Defendant Reichhold testified that, prior to directing the Liechty vehicle to turn left, he was facing west; that he glanced to the left to see if there was any more northbound traffic and happened to notice the corner in question for a brief moment; that his observation did not disclose any pedestrian on the corner nor walking north in the crosswalk; that he did not see the plaintiff at any time before the occurrence; that a slight noise directly behind him drew his attention to the impact; that he never used his left hand to direct traffic and at the same time used his right hand, which held the baton, to indicate that pedestrians should stop; that he would never use the wand to direct pedestrians because it confuses motorists; that he would speak to all pedestrians by saying, "You may cross," "Yes, go ahead ma'am or go ahead, sir, you may cross"; that shortly before the occurrence a light flow of traffic was proceeding east on Front Street and the Main Street traffic was stopped; that when Front Street traffic cleared he blew his whistle, gave a signal for traffic to stop and looked around the intersection for pedestrians in order to allow them to cross; that there were no pedestrians on the corners; that after this he turned facing west, gave two blasts with his whistle and signaled with the baton for traffic to move south; that when he turned around to where the incident occurred, he did not see any other pedestrians in any portion of the crosswalk; and that as the Volkswagen passed him, it was not traveling more than 5 miles per hour.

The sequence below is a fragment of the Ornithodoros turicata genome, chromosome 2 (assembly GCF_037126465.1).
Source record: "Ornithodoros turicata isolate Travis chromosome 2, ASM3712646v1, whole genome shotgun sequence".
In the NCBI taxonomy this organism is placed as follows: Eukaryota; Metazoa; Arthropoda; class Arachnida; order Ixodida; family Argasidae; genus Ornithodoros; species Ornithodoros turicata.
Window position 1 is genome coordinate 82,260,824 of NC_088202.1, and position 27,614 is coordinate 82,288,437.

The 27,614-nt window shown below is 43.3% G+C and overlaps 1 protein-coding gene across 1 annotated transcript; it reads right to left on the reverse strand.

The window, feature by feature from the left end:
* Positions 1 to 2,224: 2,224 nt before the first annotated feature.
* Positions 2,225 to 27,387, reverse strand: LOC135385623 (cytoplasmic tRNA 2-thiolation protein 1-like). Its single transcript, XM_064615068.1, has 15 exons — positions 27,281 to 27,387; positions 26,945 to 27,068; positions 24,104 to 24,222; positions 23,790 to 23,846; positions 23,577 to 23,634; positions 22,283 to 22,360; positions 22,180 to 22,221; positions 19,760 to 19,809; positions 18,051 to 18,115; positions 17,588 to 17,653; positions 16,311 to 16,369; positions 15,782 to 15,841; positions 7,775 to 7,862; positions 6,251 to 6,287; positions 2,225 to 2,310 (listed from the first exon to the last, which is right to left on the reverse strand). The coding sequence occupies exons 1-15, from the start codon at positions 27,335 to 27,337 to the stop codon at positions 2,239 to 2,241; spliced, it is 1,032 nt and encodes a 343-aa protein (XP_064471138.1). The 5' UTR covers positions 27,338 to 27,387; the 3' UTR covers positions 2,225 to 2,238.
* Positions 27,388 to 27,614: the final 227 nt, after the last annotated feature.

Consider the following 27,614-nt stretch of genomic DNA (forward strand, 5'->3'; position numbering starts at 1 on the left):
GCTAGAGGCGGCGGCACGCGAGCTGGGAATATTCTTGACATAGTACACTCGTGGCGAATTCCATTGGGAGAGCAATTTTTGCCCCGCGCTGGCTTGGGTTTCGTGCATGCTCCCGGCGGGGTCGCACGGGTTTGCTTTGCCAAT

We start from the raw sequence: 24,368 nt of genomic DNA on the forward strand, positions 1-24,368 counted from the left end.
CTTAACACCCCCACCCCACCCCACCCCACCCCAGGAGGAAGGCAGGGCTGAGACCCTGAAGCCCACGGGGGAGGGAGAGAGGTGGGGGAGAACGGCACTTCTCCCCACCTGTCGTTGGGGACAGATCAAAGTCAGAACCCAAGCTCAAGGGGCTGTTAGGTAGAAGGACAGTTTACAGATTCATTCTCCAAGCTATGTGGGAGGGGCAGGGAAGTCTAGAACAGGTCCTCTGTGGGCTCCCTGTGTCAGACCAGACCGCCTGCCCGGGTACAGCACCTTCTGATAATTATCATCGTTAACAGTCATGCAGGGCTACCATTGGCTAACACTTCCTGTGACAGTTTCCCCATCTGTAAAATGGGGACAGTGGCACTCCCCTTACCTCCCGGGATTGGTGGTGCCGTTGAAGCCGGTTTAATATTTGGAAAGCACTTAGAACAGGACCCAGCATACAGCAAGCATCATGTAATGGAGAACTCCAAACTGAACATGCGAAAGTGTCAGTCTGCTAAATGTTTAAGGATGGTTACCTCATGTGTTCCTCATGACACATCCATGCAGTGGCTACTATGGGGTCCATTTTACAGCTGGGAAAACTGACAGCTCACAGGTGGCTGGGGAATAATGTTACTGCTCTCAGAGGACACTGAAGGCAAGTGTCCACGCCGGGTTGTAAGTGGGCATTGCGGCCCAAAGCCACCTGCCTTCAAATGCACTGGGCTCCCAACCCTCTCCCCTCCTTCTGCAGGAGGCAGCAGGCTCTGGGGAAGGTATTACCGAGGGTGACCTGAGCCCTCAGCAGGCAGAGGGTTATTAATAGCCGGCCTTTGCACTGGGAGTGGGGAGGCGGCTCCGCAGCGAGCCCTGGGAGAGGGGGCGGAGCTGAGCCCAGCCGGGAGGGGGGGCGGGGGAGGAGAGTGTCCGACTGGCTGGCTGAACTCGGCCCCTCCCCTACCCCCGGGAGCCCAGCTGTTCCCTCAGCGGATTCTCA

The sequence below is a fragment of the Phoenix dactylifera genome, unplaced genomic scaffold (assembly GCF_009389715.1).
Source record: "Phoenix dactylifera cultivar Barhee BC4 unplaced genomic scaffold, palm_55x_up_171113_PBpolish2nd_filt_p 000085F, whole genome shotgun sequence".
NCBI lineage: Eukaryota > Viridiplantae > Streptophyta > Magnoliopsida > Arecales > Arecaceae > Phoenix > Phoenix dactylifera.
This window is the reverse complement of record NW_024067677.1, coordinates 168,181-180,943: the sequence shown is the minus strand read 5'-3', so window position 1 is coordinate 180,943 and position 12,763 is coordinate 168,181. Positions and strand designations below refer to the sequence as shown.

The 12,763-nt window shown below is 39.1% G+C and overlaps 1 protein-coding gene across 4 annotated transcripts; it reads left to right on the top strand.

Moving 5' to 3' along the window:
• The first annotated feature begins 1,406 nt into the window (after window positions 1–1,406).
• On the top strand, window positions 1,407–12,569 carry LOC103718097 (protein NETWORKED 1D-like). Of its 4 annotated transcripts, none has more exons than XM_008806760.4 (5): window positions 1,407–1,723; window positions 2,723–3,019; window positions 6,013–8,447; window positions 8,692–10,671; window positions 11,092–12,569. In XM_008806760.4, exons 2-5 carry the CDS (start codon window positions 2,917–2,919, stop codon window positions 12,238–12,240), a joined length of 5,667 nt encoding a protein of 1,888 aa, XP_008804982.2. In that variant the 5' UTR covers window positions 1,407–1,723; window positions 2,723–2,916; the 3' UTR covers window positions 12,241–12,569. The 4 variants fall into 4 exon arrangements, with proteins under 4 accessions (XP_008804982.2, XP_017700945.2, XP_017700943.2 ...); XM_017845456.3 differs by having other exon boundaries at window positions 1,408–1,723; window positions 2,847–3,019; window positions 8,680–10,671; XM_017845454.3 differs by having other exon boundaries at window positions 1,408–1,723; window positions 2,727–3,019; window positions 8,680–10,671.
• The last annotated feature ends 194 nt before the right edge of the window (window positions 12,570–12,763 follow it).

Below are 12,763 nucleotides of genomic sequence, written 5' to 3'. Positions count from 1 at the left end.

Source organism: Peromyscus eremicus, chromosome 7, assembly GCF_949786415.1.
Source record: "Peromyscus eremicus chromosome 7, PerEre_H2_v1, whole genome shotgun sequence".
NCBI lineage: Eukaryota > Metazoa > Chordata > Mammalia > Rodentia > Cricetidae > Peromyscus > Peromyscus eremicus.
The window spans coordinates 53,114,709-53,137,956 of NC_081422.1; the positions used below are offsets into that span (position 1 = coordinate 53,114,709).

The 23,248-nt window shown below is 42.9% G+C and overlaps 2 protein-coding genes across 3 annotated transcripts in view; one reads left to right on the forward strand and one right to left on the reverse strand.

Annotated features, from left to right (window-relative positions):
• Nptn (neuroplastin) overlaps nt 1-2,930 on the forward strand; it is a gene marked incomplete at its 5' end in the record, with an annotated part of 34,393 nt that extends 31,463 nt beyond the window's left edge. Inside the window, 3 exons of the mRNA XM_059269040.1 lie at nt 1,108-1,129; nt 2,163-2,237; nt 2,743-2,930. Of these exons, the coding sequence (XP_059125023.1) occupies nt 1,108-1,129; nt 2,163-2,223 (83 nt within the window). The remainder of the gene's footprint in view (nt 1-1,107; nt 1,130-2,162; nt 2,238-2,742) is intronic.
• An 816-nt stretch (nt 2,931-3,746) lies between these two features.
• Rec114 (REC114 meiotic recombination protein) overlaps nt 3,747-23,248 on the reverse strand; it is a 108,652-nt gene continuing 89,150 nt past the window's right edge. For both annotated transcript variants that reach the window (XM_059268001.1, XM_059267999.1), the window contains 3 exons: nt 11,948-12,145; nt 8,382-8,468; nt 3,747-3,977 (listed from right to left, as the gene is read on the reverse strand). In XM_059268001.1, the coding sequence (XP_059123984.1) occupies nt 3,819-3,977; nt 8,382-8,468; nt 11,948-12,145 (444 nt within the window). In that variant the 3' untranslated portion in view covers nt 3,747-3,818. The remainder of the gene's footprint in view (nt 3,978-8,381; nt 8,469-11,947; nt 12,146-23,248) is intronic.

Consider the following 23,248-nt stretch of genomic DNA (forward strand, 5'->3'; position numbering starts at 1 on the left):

The passenger in the Liechty vehicle testified that the officer signaled for them to make their turn and right after that, signaled the car in back of them to go straight, and then signaled them again to make their turn; that Liechty started to make her turn and the officer directed her to go straight; that she stopped and he signaled her again and she moved a little further; that the officer signaled her again to go straight so she stopped again; that on the third signal she almost completed making her turn; that the vehicle was traveling 3 to 5 miles per hour; that when she first saw the plaintiff, she was between the center and right headlight of the car; that Liechty stopped her car and jumped out before the plaintiff was down; that she did not see any pedestrians in the crosswalk; that when she got out of the car the plaintiff was still between the center of the car and the right headlight sitting on the ground facing north; that she asked the plaintiff if she was alright and the plaintiff responded that she was alright; that she did not remember the officer giving a whistle signal; and that she did not see the officer look to the corner, from which the plaintiff started to cross the street, either before or after the officer directed their vehicle to turn.